Air curtains or air screens in open doorways are used to keep acceptable indoor comfort in buildings
Air curtains and air screens blows heated air (or cooled air in summertime) across door openings and reduces the ingress of cold air (or hot air in summertime) from the outside due to wind forces and natural draught through the building.
- Air screens acts with heated (or cooled) air
- Air curtains acts with unheated (or not cooled) air
- Door-less shop fronts
- Workshop entrances
- Doors of public buildings which are frequently opened
- Vertically mounted - on one or both sides of the opening
- Horizontally mounted - on top, bottom or both top and bottom of the opening
Forces acting on an opening in the wall
The forces acting on an opening like a door into a warehouse, mall or similar can be summarized to
- natural draught
The natural draught depends on the height of the building (open inside height) and the temperature difference between outside and inside air. The differential pressure due to natural draught in a building doorway with inside temperature 20oC, outside temperature 0oC and building height 10 m is approximately 10 Pa. With -20oC and a building height of 20 m the natural draught pressure is close to 40 Pa.
The wind force acting on an opening in a wall is proportional to mass times velocity squared. The pressure at 10 m/s (36 km/h, 22 mph, Beaufort Fresh Breeze ) is 60 Pa.
By directing the airflow an angle out of the opening the natural draught and wind forces can be resisted. The "strength" of the air curtain follows the formula
- mass times velocity squared
An air curtain blowing twice the speed has four times the resisting power with the same air volume.
In general the discharge velocities should not exceed
- discharge from above > 5 - 15 m/s (15 - 50 ft/s)
- discharge from below > 2 - 5 m/s (5 - 15 ft/s)
- discharge from side > 10 - 15 m/s (30 - 50 ft/s)
Note that maximum discharge velocities depends on location of the discharge nozzles. The discharge velocity must be increased if the air curtain unit is mounted higher for the air stream to hit the floor with the required velocity to stabilize the air stream.
For ware houses, shopping malls and similar buildings with openings up to 2.5 m the velocity should not exceed 5 - 9 m/s. For industrial buildings the velocity can be exceeded to 35 - 40 m/s.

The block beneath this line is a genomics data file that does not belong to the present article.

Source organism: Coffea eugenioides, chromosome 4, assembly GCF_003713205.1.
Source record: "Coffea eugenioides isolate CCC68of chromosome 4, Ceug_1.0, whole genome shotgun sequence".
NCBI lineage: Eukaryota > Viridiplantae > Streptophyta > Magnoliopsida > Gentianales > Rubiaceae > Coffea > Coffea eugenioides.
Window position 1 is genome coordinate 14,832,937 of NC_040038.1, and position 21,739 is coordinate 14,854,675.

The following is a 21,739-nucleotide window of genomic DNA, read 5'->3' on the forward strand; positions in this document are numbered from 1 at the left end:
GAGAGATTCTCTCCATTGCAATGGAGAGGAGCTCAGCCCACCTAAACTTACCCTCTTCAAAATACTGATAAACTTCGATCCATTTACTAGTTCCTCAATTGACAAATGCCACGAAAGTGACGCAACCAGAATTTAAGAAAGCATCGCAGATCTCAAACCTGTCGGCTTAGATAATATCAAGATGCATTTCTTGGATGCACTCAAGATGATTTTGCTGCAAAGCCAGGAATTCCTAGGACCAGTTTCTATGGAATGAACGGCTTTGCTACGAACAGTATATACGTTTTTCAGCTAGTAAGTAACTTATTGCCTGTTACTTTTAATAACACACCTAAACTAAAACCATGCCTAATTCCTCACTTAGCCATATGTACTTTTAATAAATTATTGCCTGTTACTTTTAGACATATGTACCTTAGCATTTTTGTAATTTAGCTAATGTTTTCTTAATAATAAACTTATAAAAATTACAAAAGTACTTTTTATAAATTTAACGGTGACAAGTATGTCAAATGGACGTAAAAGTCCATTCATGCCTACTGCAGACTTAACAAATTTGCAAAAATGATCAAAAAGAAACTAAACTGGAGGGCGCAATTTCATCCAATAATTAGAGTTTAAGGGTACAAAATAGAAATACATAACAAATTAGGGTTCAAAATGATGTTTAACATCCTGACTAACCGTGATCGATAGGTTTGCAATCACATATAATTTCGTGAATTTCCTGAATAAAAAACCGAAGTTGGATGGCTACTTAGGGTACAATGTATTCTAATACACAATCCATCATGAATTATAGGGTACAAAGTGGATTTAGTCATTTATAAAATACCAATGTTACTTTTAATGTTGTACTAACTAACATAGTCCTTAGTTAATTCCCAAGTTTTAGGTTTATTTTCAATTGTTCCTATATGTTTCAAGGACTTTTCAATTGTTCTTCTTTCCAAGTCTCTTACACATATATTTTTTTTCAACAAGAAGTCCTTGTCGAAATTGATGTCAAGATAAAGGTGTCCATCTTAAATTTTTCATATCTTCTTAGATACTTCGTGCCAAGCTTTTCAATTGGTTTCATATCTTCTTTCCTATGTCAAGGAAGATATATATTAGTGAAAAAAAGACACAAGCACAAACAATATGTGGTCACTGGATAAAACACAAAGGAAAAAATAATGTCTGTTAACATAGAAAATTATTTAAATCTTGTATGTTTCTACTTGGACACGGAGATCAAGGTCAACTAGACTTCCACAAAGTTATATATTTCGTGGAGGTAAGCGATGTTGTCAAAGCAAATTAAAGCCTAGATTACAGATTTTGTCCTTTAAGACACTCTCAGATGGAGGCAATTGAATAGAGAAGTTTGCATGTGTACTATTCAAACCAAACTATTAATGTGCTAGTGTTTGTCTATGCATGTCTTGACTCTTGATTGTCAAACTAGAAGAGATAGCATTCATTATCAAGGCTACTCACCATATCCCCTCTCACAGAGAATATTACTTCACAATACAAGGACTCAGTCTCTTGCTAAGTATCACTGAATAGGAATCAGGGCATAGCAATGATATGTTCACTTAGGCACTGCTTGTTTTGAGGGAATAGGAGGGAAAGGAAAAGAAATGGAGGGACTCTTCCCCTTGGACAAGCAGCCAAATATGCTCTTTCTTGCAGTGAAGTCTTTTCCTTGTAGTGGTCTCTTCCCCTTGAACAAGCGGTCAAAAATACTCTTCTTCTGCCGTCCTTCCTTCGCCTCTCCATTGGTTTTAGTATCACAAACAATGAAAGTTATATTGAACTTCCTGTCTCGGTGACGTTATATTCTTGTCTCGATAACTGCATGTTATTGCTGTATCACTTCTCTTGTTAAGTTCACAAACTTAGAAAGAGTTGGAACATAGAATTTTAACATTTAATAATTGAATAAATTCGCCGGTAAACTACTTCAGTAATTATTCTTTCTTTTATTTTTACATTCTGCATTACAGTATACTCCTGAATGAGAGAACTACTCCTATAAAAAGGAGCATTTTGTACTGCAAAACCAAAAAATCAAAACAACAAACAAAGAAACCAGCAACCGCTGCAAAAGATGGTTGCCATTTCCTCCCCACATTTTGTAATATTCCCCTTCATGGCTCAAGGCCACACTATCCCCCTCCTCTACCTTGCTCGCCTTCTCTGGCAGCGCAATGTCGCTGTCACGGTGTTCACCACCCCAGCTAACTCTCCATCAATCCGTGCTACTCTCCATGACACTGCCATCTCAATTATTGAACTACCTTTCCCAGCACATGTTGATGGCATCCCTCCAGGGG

The air volume required depends on many variables and an exact calculation may often be hard to perform. Values of 2000 - 5000 m3/h air per m2 door opening are common.
Note! Exposed systems with
- lots of wind
- lower out-door temperatures
- higher buildings
may even double the values.
Air Flow and the Potential Differential Pressure
The "strength" of an air curtain is the maximum potential differential pressure it can resist. The potential pressure resistance generated by an airflow through an inlet opening can be expressed as
Δp = 2.2 q2 sin(α) / b H3/4 (1)
Δp = potential differential pressure over the opening in the wall (Pa, N/m2)
q = air flow through discharge nozzle (m3/s per meter opening width in wall)
α = airflow angle (normally between 20 - 30o)
b = depth of discharge nozzle (m)
H = height of door opening (m)
The average air velocity through the discharge nozzle can be calculated as
v = q / b (2)
v = average velocity (m/s)
Note! The average air velocity is per meter opening width in wall. The velocity should not exceed the values mentioned above.
Air Curtains Calculator
The calculator below can be used to estimate the strength of an air curtain by calculating the pressure difference and velocity in the air flow. Replace the default values with the actual values.
q - volume capacity per meter port - (m3/s)
α - airflow angle (degrees)
b - depth of inlet opening (m)
H - height of port (m)
The differential pressure compensates the differential pressure caused by the natural draught and the wind velocity.
Example - Air Curtain
The height of an entrance opening to a shopping-mall is 2.5 m. The depth of the entrance is 1 m. The air flow angle through the entrance is 25 degrees and the air flow per meter width of the opening is 8 m3/s.
The force against natural draught and wind forces can be calculated with (1) as
Δp = 2.2 (8 m3/s)2 sin(25) / 1 (2.5 m)3/4
= 29.9 Pa
The velocity through the inlet can be calculated with (2) as
v = (8 m3/s) / (1 m)
= 8 m/s
Modulating Air Curtains
The forces we tries to compensate with air curtains constantly varies with outside temperature and wind velocity and some sort of control device modulating the air flow angle and air flow volume may be required.
- with outside temperatures close to inside temperatures and lower wind velocities - the air flow in the curtain is minimized and the air flow is directed straight through the doorway
- with outside temperatures far from inside temperatures - and lots of wind - the air flow in the curtain is maximized and the air flow is directed out of the doorway
A modulated control can be achieved with one or more temperature transmitters located as indicated in the figure above.
Discharge temperatures (winter conditions)
Air curtain discharge temperatures should be kept within certain limits. For winter conditions
- smaller systems - within temperature range 35 - 50oC (95 - 125oF)
- larger systems - within temperature range 25 - 35oC (80 - 95oF)
- suction temperature - within temperature range 5 - 15oC (40 - 60oF)